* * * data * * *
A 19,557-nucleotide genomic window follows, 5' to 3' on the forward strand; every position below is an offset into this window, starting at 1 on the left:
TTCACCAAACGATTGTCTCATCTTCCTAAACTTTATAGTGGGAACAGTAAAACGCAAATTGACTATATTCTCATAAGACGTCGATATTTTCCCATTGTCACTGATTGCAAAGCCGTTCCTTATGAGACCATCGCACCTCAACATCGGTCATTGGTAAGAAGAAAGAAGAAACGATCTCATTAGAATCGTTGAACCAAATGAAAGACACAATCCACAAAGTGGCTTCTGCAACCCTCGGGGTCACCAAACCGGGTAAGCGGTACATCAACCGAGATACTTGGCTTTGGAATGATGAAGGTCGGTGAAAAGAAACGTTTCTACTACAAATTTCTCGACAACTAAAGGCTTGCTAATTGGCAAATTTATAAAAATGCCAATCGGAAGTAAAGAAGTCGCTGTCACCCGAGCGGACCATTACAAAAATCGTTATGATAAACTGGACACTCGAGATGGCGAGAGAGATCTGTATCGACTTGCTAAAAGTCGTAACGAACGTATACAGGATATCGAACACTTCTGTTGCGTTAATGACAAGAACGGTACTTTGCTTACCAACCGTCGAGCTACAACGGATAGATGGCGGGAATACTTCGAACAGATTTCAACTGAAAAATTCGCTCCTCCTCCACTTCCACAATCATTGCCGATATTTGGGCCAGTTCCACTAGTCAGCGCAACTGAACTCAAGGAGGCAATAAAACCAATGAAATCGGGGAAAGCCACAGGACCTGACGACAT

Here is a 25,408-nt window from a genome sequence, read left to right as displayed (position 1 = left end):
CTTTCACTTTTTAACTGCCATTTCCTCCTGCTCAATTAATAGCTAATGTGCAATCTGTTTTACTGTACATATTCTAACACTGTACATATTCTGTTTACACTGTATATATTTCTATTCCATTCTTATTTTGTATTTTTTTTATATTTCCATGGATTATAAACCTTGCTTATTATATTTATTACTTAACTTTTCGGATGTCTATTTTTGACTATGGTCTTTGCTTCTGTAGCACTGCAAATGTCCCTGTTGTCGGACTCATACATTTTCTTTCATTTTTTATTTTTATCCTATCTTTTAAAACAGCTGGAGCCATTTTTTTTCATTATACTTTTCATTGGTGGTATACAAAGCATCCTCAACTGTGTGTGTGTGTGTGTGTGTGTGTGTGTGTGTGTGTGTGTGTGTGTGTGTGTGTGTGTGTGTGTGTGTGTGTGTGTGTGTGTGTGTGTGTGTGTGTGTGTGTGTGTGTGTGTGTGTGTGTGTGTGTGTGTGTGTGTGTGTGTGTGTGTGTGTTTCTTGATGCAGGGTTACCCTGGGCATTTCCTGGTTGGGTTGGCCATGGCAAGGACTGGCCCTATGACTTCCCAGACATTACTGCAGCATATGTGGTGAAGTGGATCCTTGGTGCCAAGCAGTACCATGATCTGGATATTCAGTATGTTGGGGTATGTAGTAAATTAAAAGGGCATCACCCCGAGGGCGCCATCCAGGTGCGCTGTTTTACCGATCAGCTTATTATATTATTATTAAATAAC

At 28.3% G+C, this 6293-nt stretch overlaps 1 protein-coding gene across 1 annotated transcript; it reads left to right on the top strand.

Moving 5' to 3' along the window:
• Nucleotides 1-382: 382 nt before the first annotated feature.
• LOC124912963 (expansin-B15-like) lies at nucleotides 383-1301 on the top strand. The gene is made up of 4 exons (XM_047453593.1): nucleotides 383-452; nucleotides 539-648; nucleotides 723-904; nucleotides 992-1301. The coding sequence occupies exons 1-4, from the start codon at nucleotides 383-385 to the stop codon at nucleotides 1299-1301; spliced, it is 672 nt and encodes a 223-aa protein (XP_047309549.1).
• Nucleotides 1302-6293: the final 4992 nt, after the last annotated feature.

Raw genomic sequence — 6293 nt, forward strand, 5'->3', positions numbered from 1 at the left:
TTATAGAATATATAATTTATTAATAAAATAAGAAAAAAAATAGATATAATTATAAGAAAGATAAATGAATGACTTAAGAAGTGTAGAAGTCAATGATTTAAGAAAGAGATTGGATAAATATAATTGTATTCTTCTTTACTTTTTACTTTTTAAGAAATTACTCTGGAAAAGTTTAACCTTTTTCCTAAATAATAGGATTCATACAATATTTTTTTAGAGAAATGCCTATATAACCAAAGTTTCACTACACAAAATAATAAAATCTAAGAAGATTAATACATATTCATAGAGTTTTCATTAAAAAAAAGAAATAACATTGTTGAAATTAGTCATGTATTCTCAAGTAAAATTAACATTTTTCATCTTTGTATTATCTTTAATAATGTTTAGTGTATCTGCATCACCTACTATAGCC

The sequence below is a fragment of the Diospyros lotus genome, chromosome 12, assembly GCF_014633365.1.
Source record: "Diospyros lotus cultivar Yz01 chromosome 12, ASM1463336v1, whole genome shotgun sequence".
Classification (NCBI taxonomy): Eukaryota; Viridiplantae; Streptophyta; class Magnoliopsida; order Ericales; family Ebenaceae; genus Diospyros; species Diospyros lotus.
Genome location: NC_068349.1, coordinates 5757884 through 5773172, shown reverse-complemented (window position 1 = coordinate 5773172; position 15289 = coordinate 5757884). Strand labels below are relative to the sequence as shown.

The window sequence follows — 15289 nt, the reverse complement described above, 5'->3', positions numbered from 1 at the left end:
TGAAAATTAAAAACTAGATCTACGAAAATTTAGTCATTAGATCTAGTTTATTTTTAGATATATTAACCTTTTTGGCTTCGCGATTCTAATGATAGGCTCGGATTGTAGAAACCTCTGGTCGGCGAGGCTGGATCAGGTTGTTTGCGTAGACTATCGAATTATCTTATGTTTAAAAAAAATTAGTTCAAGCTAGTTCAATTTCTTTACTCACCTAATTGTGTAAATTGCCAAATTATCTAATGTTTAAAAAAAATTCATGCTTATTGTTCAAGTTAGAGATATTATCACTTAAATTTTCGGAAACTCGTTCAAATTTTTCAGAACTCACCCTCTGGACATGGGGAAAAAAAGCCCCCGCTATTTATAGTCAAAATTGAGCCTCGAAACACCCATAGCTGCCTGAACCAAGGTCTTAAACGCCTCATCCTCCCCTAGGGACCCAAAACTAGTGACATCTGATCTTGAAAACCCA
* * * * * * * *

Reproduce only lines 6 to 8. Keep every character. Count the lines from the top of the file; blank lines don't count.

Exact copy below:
Moving 5' to 3' along the window:
• Nucleotides 1-382: 382 nt before the first annotated feature.
• LOC124912963 (expansin-B15-like) lies at nucleotides 383-1301 on the top strand. The gene is made up of 4 exons (XM_047453593.1): nucleotides 383-452; nucleotides 539-648; nucleotides 723-904; nucleotides 992-1301. The coding sequence occupies exons 1-4, from the start codon at nucleotides 383-385 to the stop codon at nucleotides 1299-1301; spliced, it is 672 nt and encodes a 223-aa protein (XP_047309549.1).